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Navy fires destroyer leaders after hazing incident

Cmdr. Kenneth Rice, left, and Command Master Chief Petty Officer Stephen Vandergrifft

NORFOLK — Two top leaders aboard the guided missile destroyer Jason Dunham were fired Friday after a Navy investigation revealed they took no action when more than a dozen female sailors were forced to march in formation while carrying buckets of human waste.

Cmdr. Kenneth Rice, the ship's executive officer, and Command Master Chief Petty Officer Stephen Vandergrifft, the ship's top enlisted sailor, were relieved of their duties following the investigation by Destroyer Squadron 28.

Other lower-ranking sailors also have been disciplined in connection with the Oct. 15 hazing incident at Norfolk Naval Station, said Lt. Cmdr. Reann Mommsen, a spokeswoman for U.S. Fleet Forces Command.

The investigation, prompted by an anonymous email tip, found that a chief petty officer ordered 19 women to clean out the toilets near their berthing units aboard the ship. The ship's sewage system had been partially shut down for maintenance that day, but the toilets had been used anyway.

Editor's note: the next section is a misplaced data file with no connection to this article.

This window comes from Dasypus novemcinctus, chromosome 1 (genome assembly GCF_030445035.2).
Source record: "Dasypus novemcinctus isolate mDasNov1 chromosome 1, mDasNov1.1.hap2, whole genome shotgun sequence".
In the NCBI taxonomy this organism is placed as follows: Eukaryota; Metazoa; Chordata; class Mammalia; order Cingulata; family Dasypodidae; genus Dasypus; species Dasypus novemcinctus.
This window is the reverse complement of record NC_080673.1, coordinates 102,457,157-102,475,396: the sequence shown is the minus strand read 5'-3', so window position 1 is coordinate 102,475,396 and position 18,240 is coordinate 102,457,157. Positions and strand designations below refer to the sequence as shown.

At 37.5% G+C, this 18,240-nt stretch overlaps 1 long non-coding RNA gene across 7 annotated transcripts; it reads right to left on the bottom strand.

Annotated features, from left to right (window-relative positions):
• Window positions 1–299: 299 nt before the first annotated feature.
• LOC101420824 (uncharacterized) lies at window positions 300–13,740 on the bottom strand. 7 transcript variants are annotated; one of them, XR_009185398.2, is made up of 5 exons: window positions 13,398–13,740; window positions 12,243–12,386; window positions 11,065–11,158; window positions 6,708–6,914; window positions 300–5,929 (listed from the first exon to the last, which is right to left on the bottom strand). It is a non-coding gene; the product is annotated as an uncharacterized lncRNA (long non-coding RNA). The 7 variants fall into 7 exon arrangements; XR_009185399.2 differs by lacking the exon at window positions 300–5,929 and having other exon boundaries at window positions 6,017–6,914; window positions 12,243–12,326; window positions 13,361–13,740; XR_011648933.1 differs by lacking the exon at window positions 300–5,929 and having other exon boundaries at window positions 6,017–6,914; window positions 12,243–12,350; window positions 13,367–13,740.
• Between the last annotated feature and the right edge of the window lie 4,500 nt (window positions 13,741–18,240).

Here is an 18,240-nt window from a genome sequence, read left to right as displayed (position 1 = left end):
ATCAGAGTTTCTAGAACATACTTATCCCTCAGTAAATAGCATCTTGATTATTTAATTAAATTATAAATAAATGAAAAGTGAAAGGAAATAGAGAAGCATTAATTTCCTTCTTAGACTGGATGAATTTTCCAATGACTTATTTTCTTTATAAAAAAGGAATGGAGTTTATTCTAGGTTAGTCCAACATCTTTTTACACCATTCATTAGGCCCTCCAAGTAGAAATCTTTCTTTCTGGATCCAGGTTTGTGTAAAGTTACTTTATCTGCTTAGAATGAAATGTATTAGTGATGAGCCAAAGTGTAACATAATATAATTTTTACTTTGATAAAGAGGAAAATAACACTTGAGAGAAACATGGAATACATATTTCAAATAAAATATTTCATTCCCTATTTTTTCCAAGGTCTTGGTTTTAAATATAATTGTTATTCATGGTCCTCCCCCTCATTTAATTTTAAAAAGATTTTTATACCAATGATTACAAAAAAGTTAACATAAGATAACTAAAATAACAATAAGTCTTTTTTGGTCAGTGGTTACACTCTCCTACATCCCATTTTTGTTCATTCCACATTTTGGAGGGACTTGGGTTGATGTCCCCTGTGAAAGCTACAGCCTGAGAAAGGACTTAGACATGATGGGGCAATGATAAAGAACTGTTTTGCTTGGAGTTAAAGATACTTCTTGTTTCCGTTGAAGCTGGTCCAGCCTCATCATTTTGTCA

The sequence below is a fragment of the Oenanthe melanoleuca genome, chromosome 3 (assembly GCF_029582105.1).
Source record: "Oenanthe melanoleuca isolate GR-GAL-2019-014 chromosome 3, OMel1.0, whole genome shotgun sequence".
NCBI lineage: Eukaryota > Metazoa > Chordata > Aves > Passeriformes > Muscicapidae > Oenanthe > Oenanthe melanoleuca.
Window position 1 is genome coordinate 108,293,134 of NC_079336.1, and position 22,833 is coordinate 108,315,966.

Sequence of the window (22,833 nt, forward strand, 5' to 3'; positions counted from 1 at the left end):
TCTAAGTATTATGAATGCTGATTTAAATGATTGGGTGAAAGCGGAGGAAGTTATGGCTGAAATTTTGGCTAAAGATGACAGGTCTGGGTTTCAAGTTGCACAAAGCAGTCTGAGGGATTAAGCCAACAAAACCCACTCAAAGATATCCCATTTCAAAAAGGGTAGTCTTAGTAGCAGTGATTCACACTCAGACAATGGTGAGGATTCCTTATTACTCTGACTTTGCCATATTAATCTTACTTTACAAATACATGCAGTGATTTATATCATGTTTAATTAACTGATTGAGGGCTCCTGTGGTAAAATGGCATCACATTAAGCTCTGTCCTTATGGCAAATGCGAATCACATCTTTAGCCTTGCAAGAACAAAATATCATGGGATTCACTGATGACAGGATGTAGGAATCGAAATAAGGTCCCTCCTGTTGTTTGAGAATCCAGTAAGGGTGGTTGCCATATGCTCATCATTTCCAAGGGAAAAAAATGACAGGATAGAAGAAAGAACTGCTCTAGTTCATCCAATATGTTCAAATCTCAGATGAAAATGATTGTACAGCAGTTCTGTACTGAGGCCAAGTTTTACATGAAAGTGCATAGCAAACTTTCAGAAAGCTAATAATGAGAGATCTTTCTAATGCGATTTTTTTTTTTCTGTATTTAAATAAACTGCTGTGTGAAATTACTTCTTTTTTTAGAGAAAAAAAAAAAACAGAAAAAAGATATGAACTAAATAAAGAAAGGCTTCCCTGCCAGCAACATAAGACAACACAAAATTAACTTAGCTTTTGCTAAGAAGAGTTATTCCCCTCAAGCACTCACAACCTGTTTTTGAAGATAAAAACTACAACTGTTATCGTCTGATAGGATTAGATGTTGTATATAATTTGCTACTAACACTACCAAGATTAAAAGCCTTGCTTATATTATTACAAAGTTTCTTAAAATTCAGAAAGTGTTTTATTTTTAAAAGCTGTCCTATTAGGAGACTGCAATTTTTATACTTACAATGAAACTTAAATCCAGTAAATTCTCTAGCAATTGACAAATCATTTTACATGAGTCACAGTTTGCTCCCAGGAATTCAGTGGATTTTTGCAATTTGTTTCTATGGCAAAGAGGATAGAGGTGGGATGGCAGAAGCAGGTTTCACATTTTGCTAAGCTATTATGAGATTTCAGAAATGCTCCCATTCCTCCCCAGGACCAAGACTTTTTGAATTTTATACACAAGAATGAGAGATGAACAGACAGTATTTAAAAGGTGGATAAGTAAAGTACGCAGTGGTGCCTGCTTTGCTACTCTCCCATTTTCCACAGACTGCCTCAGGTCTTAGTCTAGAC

Sailors are responsible for cleaning a ship's bathrooms, or "heads," in Navy parlance. But in this case, Mommsen said, some of the sailors were not given the proper equipment. Protocol dictates any sailor handling raw sewage should wear coveralls, face shields, rubber boots and rubber gloves.

After they removed the sewage from the toilets, 13 of the women were ordered by the chief petty officer to line up and carry the excrement off the ship in two buckets. The chief led them in formation as they marched down the pier to dump the waste into portable toilets. That amounted to hazing, according to the investigation.

The sewage could have been disposed of in one of several functioning toilets aboard the ship, Mommsen said.

Rice and Vandergrifft knew about the incident and did nothing in response, Mommsen said. The ship's commanding officer, Cmdr. Michael Meredith, took appropriate action when he learned of the incident days later, she said.

All 19 women were medically screened after the tip came in several days later.

"Anyone who could have prevented the incident or failed to report it afterward has also been held administratively accountable," Mommsen said.

Rice's replacement has not been named. Master Chief Petty Officer Mario Rivers has replaced Vandergrifft as command master chief.

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